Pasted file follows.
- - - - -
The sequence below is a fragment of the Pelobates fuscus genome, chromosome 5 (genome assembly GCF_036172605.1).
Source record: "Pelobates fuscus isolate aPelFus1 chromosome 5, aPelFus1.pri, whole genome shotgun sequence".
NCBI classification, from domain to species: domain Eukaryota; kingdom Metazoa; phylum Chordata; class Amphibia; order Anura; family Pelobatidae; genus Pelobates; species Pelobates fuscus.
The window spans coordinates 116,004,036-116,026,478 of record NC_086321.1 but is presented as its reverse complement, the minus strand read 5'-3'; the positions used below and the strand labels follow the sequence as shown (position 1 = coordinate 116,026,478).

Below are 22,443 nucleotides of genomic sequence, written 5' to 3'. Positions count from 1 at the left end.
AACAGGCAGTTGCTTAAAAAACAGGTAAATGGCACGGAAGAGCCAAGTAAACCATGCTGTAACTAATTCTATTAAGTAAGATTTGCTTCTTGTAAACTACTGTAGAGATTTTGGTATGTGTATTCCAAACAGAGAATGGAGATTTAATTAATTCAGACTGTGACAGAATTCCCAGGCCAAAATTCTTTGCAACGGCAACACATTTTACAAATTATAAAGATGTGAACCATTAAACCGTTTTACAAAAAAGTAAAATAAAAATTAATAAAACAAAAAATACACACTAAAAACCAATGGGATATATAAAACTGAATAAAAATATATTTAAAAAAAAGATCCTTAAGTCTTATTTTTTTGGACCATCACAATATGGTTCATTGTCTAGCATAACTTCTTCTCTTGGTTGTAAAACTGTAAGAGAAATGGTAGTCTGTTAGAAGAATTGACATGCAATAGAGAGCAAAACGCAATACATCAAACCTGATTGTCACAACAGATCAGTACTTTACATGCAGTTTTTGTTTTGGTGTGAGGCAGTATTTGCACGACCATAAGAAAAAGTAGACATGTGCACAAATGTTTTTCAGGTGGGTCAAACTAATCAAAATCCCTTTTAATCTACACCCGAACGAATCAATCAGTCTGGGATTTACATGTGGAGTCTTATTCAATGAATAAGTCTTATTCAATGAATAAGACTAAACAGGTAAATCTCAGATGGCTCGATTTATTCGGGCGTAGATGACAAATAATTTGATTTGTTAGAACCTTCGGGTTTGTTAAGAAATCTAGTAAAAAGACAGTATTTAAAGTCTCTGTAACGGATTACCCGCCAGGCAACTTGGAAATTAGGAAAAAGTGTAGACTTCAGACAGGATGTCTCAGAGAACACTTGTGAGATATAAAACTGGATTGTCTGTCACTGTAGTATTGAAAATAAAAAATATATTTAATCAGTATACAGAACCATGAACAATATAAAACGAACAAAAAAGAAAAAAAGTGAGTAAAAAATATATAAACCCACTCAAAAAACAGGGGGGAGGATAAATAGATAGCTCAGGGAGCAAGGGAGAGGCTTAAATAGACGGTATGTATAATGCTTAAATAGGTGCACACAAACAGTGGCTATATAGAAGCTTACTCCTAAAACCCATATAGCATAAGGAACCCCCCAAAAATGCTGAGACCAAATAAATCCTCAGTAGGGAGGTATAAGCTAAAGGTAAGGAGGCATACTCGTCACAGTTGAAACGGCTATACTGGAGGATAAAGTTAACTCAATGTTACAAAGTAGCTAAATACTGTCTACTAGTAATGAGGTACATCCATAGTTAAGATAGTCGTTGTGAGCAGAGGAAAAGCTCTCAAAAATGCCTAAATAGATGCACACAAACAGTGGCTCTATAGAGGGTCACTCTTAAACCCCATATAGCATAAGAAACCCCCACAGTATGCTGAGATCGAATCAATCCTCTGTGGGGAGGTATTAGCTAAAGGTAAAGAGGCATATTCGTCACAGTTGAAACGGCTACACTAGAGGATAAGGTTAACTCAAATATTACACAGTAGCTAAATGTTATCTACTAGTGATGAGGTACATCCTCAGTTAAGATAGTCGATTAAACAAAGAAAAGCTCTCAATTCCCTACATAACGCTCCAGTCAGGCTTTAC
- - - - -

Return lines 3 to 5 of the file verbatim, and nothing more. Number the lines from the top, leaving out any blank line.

NCBI classification, from domain to species: domain Eukaryota; kingdom Metazoa; phylum Chordata; class Amphibia; order Anura; family Pelobatidae; genus Pelobates; species Pelobates fuscus.
The window spans coordinates 116,004,036-116,026,478 of record NC_086321.1 but is presented as its reverse complement, the minus strand read 5'-3'; the positions used below and the strand labels follow the sequence as shown (position 1 = coordinate 116,026,478).

Below are 22,443 nucleotides of genomic sequence, written 5' to 3'. Positions count from 1 at the left end.